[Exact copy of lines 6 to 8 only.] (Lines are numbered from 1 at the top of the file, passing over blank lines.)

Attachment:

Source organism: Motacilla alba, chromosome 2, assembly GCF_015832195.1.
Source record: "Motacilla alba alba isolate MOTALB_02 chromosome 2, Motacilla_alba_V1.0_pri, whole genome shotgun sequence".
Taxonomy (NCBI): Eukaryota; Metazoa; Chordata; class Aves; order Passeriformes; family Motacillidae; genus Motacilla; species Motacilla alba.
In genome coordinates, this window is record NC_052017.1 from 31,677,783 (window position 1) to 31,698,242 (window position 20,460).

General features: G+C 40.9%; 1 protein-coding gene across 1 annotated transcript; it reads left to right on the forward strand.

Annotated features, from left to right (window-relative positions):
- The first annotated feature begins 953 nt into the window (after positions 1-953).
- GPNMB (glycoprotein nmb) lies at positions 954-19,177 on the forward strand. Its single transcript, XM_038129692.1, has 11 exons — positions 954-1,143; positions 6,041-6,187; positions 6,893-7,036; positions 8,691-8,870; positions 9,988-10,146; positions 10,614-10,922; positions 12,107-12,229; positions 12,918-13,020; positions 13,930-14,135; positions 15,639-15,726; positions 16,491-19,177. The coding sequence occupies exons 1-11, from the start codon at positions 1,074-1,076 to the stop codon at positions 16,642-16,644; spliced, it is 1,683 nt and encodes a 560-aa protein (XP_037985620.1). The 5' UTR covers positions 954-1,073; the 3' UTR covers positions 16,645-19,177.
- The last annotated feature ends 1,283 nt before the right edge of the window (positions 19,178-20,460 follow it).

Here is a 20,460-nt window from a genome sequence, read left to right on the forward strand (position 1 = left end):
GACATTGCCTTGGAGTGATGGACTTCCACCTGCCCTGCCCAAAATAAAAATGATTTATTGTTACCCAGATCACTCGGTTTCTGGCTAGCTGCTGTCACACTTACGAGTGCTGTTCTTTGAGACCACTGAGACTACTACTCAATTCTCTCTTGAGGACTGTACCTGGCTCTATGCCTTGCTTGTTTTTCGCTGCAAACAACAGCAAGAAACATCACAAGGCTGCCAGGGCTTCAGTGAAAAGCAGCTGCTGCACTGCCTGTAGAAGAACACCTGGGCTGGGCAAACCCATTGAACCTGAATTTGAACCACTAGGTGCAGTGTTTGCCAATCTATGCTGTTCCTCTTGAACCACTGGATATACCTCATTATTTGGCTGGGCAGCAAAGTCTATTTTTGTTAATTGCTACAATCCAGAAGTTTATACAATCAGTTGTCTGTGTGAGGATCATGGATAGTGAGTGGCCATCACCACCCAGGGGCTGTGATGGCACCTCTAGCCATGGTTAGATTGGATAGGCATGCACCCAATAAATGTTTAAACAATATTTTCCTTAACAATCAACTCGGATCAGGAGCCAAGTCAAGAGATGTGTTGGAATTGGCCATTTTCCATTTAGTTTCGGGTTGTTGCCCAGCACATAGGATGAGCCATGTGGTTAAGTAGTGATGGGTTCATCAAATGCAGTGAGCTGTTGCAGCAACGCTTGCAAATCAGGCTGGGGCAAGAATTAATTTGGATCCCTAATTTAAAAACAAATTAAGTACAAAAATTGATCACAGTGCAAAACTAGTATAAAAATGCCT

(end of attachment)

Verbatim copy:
Annotated features, from left to right (window-relative positions):
- The first annotated feature begins 953 nt into the window (after positions 1-953).
- GPNMB (glycoprotein nmb) lies at positions 954-19,177 on the forward strand. Its single transcript, XM_038129692.1, has 11 exons — positions 954-1,143; positions 6,041-6,187; positions 6,893-7,036; positions 8,691-8,870; positions 9,988-10,146; positions 10,614-10,922; positions 12,107-12,229; positions 12,918-13,020; positions 13,930-14,135; positions 15,639-15,726; positions 16,491-19,177. The coding sequence occupies exons 1-11, from the start codon at positions 1,074-1,076 to the stop codon at positions 16,642-16,644; spliced, it is 1,683 nt and encodes a 560-aa protein (XP_037985620.1). The 5' UTR covers positions 954-1,073; the 3' UTR covers positions 16,645-19,177.